WASHINGTON — Rep. Brad Ashford, D-Neb., is one of the House members most likely to buck his party on contentious votes, according to CQ Roll Call's annual study.

That publication analyzes votes every year to determine lawmakers' "party unity" scores, based on votes where a majority of Republicans and a majority of Democrats voted differently.

Ashford, a freshman, voted against his party 28.1 percent of the time on such votes in 2015, according to the report released this week. Only three House Democrats and two Republicans showed less fealty to their parties.

The Omaha congressman was quick to seize on the rankings as a badge of honor.

"The only way Congress will solve the challenges we face as a country is to compromise and work with people on the other side of the aisle to build consensus," Ashford said in a press release. "Throughout my entire career, I've been more focused on the quality of a proposed solution than which party was offering it. I don't believe either party has a monopoly on good ideas."

Ashford served 16 years in the nonpartisan Legislature. He began his political career as a Democrat but later became a Republican and then an independent before switching back to the Democratic Party in 2013. He unseated longtime Rep. Lee Terry, R-Neb., a year later.

Republicans and Democrats have identified Ashford as one of the more vulnerable incumbents this year, based on the rightward tilt of Nebraska's 2nd District.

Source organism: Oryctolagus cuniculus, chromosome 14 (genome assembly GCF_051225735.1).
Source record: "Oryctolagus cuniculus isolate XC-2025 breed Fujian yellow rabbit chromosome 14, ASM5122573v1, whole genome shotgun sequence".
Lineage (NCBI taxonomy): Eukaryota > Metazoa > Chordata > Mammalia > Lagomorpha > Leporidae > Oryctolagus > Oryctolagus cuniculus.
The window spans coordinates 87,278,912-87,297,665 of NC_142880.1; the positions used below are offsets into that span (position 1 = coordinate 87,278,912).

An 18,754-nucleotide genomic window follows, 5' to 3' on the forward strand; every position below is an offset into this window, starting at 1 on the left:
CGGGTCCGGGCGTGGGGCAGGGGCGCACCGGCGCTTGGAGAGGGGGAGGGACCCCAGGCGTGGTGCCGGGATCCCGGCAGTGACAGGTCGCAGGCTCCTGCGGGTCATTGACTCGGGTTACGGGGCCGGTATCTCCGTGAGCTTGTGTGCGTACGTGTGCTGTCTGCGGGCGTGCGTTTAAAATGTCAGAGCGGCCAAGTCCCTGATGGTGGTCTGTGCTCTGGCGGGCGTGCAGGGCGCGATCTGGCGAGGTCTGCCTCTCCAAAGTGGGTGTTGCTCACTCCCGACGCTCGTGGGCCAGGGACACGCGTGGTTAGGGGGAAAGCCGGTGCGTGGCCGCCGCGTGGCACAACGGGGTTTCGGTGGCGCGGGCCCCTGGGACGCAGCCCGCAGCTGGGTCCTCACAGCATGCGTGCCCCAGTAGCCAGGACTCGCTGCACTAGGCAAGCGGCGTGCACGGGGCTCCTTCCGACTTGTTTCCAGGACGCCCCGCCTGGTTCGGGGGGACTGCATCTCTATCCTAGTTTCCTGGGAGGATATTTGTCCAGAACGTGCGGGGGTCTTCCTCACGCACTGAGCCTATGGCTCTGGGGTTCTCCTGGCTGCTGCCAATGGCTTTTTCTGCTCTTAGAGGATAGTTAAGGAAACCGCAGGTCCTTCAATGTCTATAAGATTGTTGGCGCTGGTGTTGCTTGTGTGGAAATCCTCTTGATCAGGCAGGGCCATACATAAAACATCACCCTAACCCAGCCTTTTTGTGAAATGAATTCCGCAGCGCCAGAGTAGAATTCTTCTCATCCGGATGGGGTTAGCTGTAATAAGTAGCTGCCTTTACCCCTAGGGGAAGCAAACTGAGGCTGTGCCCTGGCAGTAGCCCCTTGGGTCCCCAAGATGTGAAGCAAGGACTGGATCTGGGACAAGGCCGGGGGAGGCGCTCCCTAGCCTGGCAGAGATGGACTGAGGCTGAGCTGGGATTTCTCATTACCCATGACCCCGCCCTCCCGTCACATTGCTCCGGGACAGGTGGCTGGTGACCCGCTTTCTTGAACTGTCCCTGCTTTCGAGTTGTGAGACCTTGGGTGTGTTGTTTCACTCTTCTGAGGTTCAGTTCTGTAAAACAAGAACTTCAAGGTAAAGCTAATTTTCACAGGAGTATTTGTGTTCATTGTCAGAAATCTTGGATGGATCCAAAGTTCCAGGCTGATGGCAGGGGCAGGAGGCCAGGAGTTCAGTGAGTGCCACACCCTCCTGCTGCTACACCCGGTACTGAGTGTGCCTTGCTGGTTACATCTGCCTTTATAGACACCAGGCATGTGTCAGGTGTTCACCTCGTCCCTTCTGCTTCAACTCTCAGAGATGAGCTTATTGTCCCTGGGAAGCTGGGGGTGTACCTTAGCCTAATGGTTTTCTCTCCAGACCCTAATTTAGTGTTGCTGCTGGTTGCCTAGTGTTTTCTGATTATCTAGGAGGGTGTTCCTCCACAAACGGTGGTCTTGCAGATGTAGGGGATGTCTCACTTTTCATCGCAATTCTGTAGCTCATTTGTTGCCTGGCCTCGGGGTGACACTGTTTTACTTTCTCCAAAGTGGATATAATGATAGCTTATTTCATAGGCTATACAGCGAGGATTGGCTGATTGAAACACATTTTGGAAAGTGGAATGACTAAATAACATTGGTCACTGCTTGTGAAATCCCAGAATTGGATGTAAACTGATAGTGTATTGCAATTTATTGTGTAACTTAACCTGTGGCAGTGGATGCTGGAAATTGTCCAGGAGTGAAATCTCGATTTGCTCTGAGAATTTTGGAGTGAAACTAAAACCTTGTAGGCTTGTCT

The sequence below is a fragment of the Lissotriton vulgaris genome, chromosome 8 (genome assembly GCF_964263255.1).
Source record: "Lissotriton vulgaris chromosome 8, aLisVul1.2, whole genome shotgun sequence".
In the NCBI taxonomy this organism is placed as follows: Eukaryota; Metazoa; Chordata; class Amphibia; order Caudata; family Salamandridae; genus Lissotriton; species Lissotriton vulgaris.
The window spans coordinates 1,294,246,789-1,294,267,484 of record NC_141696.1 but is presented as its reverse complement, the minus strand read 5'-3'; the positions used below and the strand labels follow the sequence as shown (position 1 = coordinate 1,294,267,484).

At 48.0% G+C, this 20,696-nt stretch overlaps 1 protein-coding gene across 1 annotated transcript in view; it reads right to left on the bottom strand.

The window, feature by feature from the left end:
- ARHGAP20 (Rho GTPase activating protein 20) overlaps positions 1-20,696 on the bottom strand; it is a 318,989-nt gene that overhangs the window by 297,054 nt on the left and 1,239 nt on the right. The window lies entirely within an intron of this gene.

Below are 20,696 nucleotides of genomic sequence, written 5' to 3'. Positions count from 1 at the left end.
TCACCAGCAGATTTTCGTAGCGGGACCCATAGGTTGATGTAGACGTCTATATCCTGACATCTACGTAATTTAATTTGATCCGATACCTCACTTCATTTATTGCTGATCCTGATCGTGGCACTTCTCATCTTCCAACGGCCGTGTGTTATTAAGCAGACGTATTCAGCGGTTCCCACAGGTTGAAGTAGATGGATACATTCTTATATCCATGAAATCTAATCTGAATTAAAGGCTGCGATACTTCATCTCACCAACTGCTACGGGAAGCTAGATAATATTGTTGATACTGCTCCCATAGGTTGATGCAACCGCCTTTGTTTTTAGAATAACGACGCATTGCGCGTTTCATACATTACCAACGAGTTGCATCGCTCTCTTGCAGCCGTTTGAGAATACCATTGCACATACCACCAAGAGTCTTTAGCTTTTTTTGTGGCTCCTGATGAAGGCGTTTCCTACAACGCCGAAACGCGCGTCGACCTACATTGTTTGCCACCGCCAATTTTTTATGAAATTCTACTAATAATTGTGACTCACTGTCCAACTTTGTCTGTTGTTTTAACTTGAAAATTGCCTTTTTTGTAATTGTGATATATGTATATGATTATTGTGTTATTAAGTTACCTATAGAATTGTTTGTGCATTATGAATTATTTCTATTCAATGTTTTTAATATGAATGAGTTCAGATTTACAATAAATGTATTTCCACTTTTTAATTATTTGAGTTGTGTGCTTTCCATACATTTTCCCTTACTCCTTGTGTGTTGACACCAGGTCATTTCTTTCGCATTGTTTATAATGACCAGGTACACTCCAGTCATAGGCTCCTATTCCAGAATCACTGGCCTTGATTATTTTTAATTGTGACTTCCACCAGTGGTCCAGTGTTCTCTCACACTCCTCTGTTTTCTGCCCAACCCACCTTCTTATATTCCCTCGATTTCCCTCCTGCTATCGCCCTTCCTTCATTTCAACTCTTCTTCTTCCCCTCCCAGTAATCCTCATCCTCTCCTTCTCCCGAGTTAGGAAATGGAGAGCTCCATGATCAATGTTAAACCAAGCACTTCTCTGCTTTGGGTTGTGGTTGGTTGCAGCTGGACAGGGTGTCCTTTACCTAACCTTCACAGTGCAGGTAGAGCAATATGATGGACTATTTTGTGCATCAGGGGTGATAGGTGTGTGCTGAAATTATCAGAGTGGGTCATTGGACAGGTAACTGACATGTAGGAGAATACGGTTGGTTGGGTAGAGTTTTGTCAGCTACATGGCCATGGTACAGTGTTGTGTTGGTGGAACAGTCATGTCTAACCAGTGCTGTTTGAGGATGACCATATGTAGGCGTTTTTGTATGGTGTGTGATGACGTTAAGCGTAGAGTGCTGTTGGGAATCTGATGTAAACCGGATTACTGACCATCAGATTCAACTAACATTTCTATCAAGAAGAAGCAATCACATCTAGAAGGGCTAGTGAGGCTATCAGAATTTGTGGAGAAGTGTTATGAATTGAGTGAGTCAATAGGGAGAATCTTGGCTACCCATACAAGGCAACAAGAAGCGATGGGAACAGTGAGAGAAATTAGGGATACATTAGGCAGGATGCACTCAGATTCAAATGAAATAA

The publication also tracks how lawmakers vote on issues where the president takes a position. Ashford opposed President Barack Obama on 58.4 percent of those votes. Only two Democrats opposed Obama more frequently.

Other Iowa and Nebraska lawmakers stuck closer to the party line.

Rep. Jeff Fortenberry, R-Neb., voted with his party 90 percent of the time and with the president 13 percent of the time. Rep. Adrian Smith, R-Neb., backed the party 99 percent of the time and Obama 8 percent of the time.

In Iowa, GOP Reps. Steve King and David Young were on the same page as the party 98 percent and 95 percent of the time, respectively. King backed the president's position 6 percent of the time, Young 10 percent.

Young also had the distinction of perfect attendance, not missing a vote in 2015. He was the only House member from Iowa or Nebraska to do so.

Both of Iowa's GOP senators, Joni Ernst and Chuck Grassley, had unblemished attendance records, as did Sen. Deb Fischer, R-Neb.

Ernst and Grassley voted with their party 96 percent of the time. Ernst sided with the president's position 55 percent of the time, and Grassley sided with him 57 percent.

Fischer and Sen. Ben Sasse, R-Neb., each sided with the GOP majority 97 percent of the time on party unity votes. Only four GOP senators had a higher level of party unity.

Fischer sided with Obama 52 percent of the time, Sasse 46 percent.

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